Noah Smith asks a funny question on Twitter:
“Hey, anyone remember the trillion dollar coin? ^_^ “
The coin was only an idea, only supposed to spark a debate about the ability of the government to issue money directly. It was a big, shiny lure dangling in front of fish.
Then, the debt ceiling came along and changed the coin from “funny and interesting idea” to “necessary if we want to avoid an economic meltdown“. That debate catapulted the coin to fame, and fortunately kickstarted the debate Paul K, Steve W and others are having now.
The coin is fun, and preposterous, but it should raise questions for the smart set. And it did. There are many parts of this debate, and not all of them are simple to understand. One of the more complex aspects of the coin has to do with what is known as Excess Reserves.
If you remember, the coin acts almost exactly like Quantitative Easing. And QE has to deal with the problem of those reserves.We here at MR don’t think QE has much impact on the real world – anyone who reads Cullen Roche knows our take on it. Scott Fullwiler says:
“So, what do the banks do with all their new vault cash that is well in excess of what they expect their customers to withdraw? They sell it back to the Fed in exchange for reserve balances, and the currency is now out of circulation. But now there is a large excess of reserve balances—what does the Fed do about that? As above in Figures 2 and 3, it either accepts a zero interest rate or pays interest on reserve balances at its target rate if it wants a non-zero rate. And now we’re right back to points 1 and 2 that are the very things neoclassicals agree stop QE in its tracks. Or, the Fed can sterilize by selling securities to drain the reserve balances, which again just reverses the QE.
What does all this mean?
First, the quantity of currency circulating—“dead presidents”—can never be exogenously controlled in a world in which we have banks (!) that costlessly convert currency to deposits, savings, and so forth, effectively taking the currency out of circulation, which banks then convert to reserve balances. There is no hot potato effect for currency in the real world.”
This debate goes to the heart of our economic system. Noah, the coin was a trojan horse to bring this debate into the fortress of people who could understand there even could be a debate.\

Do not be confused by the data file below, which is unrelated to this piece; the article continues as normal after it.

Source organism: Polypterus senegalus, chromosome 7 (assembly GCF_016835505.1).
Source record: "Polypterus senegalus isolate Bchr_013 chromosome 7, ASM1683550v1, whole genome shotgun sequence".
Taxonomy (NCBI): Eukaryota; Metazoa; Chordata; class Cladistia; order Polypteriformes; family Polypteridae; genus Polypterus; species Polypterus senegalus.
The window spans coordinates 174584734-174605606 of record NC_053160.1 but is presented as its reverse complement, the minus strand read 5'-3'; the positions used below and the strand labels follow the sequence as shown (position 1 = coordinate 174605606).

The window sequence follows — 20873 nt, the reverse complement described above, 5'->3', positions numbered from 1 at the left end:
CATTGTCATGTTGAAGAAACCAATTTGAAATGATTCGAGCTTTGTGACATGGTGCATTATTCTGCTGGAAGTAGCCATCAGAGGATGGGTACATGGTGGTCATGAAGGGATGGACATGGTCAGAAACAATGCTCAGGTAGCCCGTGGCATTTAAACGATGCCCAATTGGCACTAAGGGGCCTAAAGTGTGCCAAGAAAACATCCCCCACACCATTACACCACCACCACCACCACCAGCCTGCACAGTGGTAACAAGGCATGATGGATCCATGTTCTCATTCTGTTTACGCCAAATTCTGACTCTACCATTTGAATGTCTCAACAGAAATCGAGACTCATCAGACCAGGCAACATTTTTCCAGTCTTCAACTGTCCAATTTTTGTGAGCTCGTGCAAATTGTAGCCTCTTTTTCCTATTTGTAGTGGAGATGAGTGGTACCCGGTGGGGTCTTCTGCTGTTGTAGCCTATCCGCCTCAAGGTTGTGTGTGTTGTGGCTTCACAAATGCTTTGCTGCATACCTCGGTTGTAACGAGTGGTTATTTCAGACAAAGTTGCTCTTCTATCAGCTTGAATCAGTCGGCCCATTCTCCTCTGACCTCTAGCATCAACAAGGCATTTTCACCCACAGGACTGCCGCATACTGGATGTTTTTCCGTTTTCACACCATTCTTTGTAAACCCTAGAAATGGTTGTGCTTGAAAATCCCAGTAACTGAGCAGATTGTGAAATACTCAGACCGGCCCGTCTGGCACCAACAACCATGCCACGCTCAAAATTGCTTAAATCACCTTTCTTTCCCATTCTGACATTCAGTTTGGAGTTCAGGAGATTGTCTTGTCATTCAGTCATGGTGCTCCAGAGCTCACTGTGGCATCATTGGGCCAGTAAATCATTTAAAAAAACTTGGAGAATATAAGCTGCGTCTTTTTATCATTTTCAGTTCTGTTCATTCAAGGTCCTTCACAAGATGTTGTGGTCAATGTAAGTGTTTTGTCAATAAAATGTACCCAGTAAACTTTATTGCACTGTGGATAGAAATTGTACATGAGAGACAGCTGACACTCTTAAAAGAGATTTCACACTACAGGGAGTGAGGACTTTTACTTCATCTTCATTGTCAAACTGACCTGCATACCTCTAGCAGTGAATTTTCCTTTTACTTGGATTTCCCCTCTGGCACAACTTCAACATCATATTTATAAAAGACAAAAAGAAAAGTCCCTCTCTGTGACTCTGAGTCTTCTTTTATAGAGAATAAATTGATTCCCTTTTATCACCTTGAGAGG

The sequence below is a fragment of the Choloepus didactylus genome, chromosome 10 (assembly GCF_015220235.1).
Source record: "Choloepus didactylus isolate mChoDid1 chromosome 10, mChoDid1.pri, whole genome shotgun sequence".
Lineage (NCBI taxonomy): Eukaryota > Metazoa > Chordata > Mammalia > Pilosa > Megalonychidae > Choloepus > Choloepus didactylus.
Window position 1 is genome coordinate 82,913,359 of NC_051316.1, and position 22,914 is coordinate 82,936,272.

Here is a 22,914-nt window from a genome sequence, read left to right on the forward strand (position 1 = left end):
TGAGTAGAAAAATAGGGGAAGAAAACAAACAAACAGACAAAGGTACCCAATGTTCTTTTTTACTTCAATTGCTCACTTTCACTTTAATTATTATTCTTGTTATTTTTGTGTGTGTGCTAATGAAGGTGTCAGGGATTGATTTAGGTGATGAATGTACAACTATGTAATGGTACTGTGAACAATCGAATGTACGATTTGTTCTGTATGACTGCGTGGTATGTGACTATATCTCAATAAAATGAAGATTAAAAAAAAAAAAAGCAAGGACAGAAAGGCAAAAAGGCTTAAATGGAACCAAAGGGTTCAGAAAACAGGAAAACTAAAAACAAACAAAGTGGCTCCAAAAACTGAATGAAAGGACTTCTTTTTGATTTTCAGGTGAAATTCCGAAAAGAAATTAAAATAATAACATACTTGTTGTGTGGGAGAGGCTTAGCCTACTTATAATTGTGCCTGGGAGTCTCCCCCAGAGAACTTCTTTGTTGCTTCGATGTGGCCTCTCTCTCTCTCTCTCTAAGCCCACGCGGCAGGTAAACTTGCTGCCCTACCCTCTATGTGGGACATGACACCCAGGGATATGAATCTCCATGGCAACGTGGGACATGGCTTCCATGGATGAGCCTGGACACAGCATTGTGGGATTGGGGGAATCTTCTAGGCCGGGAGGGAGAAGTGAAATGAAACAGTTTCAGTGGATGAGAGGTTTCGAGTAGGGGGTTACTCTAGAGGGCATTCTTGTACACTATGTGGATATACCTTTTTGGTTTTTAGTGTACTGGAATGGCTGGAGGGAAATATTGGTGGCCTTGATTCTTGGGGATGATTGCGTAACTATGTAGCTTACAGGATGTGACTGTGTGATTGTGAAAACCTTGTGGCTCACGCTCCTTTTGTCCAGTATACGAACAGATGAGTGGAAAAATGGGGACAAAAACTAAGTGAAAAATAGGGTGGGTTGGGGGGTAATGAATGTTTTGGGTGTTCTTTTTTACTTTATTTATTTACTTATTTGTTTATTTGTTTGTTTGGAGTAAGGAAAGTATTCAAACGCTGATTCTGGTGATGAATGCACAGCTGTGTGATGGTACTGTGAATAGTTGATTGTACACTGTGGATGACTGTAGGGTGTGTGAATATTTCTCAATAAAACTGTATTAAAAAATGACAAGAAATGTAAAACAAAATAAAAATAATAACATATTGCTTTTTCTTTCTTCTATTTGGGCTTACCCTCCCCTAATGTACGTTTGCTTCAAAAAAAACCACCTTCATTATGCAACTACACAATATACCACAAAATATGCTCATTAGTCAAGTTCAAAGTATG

For example, Joshua Wojnilower (Woj) gets it right away:
“First, does financing the deficit by making a deposit at the Fed add to the monetary base? Second, what impact on the economy does the coin have that requires ‘sterilizing’? Third, if the monetary base expands, will the expansion mainly end up in currency form?
Answer(s): When the Treasury deposits a $1 trillion platinum coin at the Fed, the Fed credits the Treasury’s account with $1 trillion in reserves. These reserves, however, are not counted in the monetary base since the Treasury’s account does not count as reserve balances in circulation. The simple action of depositing a platinum coin at the Fed therefore has no direct impact on the economy that would require sterilization*. In fact, the primary (sole?) purpose of this exchange is to allow the Treasury (Congress) to spend without requiring debt sales that would exceed the debt limit. This seemingly harmless subversion of federal spending requirements actually holds great significance regarding the roles of private banking and the Fed in our current monetary system.
While the Fed’s role and independence is diminished by these actions, the role of private banks could potentially be reduced by far more. With government spending unconstrained by debt sales (and a compliant Fed), the government could subvert the reign of private banks as primary issuers of money. This would drastically reduce the profitability of banks and their power to influence government actions. Recognition of these potentially dramatic changes to the financial system may have provided the impetus for the Fed’s decision to shoot down the “platinum coin.”” [bold from Mike]
Yes, that’s the heart of this debate. How do we want our monetary system to operate? Do we want a private or public banking system, or something in between? Note the link to Cullen, right smack in the middle of Joshua’s post.
So Noah, yes, the Trillion Dollar Coin is being discussed, and will be discussed.
(Update: fixed the lack of a link to Woj. Sorry about that Joshua!)